Disentangling the real and potential risks of advertising in schools
If you have ever attended a high school football game, you’ve likely spotted ads for the town dentist’s office or the small local bank on the field’s scoreboard or, stepping into the school hallways, you might see a sprawling corporate ad across student lockers. Yearbooks, school bulletins, theatrical playbills and report cards have traditionally hosted these kinds of ads. Take a turn into the cafeteria, and you may encounter more indirect product placement in the form of vending machines installed by major soda companies. In the classroom itself, brands like Kaplan and Nestle have in the past contributed to district wide curricula design, while some fast food and other retailers have integrated advertising with incentive programs for schools.
There is a history of study and critique of these more traditional advertising practices from advocacy groups concerned with limiting student exposure to advertising on primary and secondary school grounds. But as advertising has gone digital, these conversations have turned to student data collection, privacy, and concerns over the role of advertising as revenue in the business models pursued by education technology companies whose products are used in schools. Several high profile cases, including the Electronic Frontier Foundation’s complaint against Google Apps for Education and India-based mobile ad firm InMobi’s violation of COPPA, have eroded trust that companies will keep to their obligations towards student privacy standards, even as many companies have signed public pledges promising to adhere to fair practice. However, fears about newer practices remain general rather than specific. When and why data is shared with third parties is often opaque to parents, teachers, and privacy advocates, leaving them without the necessary information to gauge the risks that digital advertising might pose for students. Claims linking student data collection and third party data sharing to addressable (also known as targeted) advertising remain speculative.
A new primer from Data & Society’s Enabling Connected Learning initiative identifies four factors that are contributing to the increasing complexity of the field, and argues for greater clarity in disentangling the potential from the real harms of digital advertising:
When it comes to displayed ads and data collection, the spatial boundaries of the school have become more porous. While older forms of advertising, like brand-sponsored curricula, have been tightly controlled and negotiated through contracts and agreements with districts, with the advent of digital advertising, students interact as users with commercial websites during school hours. A history assignment might send a student to browse The New York Times at the computer lab (and they may at the same time engage in personal browsing of social media like Facebook). What this entails is that advertising has increasingly become part of the conditions of access to educational resources on commercial websites like online dictionaries. These sites don’t face the same regulatory restrictions for data collection and advertising as applications with a primarily educational focus. In short, they display ads and collect visitor data like any ordinary website.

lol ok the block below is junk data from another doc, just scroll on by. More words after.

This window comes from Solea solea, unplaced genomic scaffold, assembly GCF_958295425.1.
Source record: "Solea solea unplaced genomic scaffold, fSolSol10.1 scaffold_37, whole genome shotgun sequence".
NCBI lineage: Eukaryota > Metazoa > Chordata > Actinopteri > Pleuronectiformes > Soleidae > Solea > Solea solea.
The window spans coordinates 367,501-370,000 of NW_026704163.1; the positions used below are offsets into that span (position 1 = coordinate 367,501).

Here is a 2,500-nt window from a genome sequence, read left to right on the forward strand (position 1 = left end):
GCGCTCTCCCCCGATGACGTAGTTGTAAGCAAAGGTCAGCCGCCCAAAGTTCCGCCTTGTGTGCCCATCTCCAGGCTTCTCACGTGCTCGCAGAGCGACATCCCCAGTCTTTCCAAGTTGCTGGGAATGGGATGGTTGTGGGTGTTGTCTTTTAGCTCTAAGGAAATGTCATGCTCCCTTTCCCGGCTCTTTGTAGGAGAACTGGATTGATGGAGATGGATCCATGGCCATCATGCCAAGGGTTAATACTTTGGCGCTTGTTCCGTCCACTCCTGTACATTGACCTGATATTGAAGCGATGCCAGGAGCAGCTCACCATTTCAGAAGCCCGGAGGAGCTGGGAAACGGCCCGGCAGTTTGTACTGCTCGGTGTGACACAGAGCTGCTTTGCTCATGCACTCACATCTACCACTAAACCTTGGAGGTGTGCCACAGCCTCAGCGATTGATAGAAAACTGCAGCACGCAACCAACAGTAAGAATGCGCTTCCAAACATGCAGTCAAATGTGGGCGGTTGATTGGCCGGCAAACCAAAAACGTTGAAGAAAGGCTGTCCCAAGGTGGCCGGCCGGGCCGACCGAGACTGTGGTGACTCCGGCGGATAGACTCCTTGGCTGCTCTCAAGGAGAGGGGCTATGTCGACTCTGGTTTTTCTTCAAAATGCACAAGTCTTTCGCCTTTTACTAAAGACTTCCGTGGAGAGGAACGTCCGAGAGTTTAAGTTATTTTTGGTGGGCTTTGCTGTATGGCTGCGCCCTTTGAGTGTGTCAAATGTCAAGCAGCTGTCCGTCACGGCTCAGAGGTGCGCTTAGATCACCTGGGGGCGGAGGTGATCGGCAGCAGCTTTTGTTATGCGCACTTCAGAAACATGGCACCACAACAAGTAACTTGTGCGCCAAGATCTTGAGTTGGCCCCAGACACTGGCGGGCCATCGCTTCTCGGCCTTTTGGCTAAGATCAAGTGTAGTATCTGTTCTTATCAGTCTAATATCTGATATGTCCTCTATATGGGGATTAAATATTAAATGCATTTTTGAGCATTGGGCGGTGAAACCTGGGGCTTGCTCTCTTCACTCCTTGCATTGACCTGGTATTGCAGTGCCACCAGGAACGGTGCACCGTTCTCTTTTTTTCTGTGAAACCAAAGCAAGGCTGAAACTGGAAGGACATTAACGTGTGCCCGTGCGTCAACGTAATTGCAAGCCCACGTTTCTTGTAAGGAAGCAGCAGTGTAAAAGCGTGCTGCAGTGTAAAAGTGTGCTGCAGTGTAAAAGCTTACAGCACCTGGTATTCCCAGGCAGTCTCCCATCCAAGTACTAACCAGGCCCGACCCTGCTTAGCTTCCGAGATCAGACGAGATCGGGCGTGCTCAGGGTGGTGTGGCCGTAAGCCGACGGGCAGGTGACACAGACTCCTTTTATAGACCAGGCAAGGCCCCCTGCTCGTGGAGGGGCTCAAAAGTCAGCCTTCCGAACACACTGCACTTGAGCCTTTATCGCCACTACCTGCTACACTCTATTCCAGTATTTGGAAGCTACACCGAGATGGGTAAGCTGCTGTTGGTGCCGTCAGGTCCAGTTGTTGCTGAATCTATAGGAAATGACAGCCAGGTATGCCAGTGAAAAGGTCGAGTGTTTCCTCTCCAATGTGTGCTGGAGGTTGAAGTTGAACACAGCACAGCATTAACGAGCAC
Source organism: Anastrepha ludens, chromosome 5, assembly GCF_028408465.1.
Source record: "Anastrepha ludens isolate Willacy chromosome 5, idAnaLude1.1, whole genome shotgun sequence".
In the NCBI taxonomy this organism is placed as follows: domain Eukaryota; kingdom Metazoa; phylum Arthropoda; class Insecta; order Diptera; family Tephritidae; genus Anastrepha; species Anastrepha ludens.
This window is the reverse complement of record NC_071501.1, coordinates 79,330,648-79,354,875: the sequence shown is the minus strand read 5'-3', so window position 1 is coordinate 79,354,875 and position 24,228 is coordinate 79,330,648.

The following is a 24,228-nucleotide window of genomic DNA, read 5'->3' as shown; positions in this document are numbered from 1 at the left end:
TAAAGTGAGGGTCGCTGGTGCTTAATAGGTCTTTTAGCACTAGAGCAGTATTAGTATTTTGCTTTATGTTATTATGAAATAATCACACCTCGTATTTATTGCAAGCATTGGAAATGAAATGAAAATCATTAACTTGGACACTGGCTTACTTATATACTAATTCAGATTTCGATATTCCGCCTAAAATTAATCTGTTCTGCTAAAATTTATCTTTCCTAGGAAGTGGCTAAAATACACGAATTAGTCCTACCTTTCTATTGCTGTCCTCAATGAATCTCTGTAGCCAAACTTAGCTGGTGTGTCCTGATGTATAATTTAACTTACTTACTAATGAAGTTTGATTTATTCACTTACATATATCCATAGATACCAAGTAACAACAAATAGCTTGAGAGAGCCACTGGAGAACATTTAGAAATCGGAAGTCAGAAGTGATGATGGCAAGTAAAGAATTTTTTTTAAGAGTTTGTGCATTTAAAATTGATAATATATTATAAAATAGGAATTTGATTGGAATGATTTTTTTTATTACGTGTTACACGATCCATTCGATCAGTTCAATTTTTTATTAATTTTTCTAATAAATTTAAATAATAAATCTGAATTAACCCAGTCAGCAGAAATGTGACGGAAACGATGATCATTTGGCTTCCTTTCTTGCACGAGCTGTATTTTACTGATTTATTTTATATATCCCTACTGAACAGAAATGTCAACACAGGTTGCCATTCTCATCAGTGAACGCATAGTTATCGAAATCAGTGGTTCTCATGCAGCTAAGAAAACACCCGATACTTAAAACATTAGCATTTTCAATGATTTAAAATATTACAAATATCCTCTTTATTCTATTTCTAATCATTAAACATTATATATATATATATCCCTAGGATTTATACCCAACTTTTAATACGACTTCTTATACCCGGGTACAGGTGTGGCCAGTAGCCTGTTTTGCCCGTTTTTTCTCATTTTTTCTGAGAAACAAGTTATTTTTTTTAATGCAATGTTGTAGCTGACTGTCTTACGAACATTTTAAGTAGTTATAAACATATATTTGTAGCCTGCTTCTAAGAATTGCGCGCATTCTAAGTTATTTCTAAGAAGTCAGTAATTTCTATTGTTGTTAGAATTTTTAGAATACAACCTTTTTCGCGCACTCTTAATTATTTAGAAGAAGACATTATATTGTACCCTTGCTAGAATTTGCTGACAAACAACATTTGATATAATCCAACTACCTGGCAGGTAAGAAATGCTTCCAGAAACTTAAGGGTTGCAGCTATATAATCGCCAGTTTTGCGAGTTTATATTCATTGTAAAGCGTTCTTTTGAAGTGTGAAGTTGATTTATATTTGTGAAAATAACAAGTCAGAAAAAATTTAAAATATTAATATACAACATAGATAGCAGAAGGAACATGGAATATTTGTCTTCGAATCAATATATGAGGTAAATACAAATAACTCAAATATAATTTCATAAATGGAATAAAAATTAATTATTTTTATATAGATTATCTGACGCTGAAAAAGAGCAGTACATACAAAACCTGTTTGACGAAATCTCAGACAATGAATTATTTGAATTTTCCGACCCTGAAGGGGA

At the same time, there is a lack of transparency to groups such as parents over how student data is being used. While companies have contracted and advertised in schools for over a decade, their exclusive agreements and products are much more clear-cut than the convoluted “terms of service” authored by tech companies, which are continuously modified as services are upgraded. Out of this opacity have emerged anxieties over the profit motives of these companies and, from a legal standpoint, raise questions about how regulatory oversight can be adapted to the shifting nature of these forms of agreements.
Although numerous laws and policies already exist to regulate what marketers can do with student information, legislation on student data and privacy continues to be unclear and difficult to navigate. Legislators face an increasingly complex tangle of national and state laws as well as policies that have not been rewritten for the latest data-driven advertising methods. As a result, policymakers often set broad and unclear rules for how to regulate and enforce proper practices, which is confusing for advertisers because standards and expectations are unevenly applied and unclear. While the current legal structure allows for businesses to collect student data, they are primarily expected to self-regulate their use of that information, and face legal and financial ramifications only if they are investigated by the FTC or other agencies.
Finally, debates have conflated concepts and practices when it comes to the purposes of data collection and how it plays a role in advertising. Crucially, concerns tend to be evoked around addressable advertising, which is targeted to a particular person based on data analysis to help determine preferences and likelihood of buying a particular product. But evidence is lacking that advertising models in schools have shifted away from the traditional approach of contextual advertising, which is more generally aimed at an audience by means of placing ads in strategic locations. There is often an assumption that there is a direct and necessary link between student data collection, third party data sharing, and addressable advertising.
Technology has reshaped how data is collected and has introduced new pathways for enabling advertisers to reach students. This paper serves as a guide for disambiguating the field, a necessary starting point in the task ahead of wrestling with the complications of new technologies and old regulations.